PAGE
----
Friday, January 3, 2014

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We Say Thirty- guest author Ben Wheeler-Floyd


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One side of our apartment is mostly windows. On homecoming day in Madison, my wife stands in the living room, looking out, yelling at students to put their clothes on.
            We live on campus because my wife works in student housing. We moved to Madison from a much smaller city in Minnesota, which, small as it was, was seriously eight times bigger than the town in which we went to college.
            So, Madison is something else. We’re not used to it. Like, at all.
            We’re not used to school spirit, excited fans, or droves of drunk students howling at all hours.
            All morning, they stream past our apartment, decked in the red and white of the University of Wisconsin. They are making their way to Camp Randall stadium for the football game. We pay attention to what they’re wearing. It’s impossible not to. It’s impossible not to because it’s been a warm October. They are not covered in jackets or stocking hats, not yet. Rather than wearing hoodies, young men strut proudly past our apartment wearing only red bootie shorts, big red Ws painted inexpertly on their chests.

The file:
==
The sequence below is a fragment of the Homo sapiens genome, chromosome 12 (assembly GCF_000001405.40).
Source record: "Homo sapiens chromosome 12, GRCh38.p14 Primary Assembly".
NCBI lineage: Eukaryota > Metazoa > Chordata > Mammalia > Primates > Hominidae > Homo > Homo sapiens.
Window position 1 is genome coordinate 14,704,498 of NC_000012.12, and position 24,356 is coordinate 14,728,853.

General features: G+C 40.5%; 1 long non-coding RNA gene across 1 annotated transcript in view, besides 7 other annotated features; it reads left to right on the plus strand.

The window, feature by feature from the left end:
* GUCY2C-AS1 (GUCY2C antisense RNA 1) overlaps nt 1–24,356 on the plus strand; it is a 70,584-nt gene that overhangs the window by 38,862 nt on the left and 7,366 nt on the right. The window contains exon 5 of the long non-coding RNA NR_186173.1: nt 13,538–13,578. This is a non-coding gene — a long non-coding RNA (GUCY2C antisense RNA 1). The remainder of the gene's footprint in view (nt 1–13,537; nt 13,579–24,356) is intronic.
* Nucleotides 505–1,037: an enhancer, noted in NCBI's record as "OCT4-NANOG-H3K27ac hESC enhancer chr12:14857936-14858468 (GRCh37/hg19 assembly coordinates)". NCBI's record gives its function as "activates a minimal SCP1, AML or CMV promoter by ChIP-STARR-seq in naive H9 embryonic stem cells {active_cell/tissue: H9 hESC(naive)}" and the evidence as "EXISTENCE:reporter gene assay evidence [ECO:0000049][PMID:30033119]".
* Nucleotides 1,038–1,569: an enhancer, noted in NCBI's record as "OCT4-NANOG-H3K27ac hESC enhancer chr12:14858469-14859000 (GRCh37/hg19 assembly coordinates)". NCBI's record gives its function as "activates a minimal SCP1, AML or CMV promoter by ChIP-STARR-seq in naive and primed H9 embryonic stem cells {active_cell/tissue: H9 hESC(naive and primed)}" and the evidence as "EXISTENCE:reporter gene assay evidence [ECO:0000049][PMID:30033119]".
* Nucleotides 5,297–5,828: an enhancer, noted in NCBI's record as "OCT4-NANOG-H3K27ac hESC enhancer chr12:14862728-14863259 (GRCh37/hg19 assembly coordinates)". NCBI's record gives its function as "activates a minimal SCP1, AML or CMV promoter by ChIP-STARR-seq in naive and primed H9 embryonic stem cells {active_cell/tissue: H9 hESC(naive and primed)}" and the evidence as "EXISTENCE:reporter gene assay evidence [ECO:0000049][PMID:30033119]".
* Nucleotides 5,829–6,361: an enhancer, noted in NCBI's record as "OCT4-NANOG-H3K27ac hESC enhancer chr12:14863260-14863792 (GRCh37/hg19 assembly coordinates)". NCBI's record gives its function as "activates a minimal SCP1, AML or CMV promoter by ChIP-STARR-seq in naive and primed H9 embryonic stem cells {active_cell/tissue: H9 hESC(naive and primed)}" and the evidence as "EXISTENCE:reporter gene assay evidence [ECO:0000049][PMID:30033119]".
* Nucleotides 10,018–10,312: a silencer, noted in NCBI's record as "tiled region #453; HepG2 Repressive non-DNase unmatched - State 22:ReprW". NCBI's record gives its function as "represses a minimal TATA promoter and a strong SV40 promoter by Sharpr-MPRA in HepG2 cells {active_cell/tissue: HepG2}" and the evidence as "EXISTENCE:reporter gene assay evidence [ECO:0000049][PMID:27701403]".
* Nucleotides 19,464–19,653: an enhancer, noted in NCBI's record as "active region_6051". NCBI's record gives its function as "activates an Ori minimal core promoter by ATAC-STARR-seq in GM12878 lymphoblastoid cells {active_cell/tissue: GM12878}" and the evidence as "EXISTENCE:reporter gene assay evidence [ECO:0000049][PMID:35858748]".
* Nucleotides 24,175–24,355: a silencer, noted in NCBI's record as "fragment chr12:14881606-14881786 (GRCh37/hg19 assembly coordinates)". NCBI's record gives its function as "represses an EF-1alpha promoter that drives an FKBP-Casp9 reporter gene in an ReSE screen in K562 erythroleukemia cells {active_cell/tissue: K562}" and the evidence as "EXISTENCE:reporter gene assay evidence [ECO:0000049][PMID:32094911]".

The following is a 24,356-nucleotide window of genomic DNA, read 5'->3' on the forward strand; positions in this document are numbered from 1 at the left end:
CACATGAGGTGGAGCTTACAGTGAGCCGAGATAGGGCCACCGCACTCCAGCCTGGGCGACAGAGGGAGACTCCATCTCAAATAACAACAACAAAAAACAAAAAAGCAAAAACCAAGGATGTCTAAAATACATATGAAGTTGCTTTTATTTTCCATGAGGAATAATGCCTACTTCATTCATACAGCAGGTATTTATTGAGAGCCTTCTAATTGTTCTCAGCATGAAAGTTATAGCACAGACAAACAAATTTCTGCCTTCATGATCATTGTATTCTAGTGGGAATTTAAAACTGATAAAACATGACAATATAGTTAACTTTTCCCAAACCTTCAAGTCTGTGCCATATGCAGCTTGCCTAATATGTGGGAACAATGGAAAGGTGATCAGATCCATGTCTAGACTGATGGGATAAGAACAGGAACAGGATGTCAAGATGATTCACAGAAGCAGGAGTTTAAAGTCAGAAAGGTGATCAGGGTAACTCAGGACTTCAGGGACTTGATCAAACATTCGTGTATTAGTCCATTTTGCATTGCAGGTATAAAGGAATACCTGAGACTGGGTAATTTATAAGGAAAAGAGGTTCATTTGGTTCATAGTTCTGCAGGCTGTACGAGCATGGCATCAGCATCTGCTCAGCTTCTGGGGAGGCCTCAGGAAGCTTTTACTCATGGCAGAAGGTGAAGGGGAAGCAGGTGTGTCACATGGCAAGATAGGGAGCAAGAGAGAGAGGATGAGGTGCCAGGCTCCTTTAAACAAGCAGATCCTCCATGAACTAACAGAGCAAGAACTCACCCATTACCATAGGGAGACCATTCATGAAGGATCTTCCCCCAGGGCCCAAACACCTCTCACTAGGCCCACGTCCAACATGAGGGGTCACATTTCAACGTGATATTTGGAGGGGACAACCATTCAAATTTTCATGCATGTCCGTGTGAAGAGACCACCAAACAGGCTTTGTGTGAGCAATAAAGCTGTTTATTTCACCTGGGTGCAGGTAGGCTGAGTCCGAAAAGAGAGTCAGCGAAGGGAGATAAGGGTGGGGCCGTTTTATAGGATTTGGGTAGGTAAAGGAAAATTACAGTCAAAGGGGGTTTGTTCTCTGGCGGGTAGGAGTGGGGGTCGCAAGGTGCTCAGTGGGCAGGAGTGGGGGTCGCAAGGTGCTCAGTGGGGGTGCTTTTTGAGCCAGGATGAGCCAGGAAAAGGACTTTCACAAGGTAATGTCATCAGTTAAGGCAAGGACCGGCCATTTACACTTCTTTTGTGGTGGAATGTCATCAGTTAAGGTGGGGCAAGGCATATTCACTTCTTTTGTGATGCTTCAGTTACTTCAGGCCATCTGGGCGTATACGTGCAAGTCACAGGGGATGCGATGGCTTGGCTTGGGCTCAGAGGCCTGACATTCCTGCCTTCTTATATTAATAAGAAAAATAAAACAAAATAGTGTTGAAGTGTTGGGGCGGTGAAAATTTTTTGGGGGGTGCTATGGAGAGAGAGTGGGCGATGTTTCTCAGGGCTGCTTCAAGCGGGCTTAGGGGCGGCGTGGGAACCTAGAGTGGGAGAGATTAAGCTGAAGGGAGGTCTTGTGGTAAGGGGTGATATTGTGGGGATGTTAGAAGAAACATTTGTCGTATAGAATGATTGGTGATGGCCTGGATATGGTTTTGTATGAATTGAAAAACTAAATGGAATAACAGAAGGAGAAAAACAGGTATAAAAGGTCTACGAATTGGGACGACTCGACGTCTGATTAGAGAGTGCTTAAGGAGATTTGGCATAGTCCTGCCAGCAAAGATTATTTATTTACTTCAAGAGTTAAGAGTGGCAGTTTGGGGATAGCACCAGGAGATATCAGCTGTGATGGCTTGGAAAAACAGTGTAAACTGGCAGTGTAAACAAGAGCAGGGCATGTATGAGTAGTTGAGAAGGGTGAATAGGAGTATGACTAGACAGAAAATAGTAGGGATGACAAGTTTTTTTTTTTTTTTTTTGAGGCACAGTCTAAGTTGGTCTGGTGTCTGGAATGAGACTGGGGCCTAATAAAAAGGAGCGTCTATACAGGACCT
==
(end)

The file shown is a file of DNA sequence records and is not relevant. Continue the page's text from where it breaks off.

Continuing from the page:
Like this, only dumber.
            Walk into the main campus bookstore downtown, and it’s like standing on the shore of an ocean of red and white clothing. Near the middle, in a position of importance, the store displays these ridiculous white- and red-striped overalls. They look like something a clown would wear. Which isn’t far off, except it’s not really funny. This morning, my wife points out a girl wearing them. And basically only them. She wears a sports bra, but it barely helps.

Like this, only with boobs

            The apparel students choose to wear on homecoming morning is of course not representative of their everyday style choices, but I’ve noticed some trends. Just walking around the corner to the grocery store, I’m likely to see no fewer than twenty young girls wearing snug t-shirts and skin-tight black yoga pants. From a pragmatic perspective, these pants are almost useless. No pockets, no real fashion capital, zero insulation--just a few yards of stretchy black fabric that hugs every curve. I do my best to keep my eyes up. I fail. I fail a lot.

Imagine walking through a forest of, like, twenty of these, and there are legs and butts in them.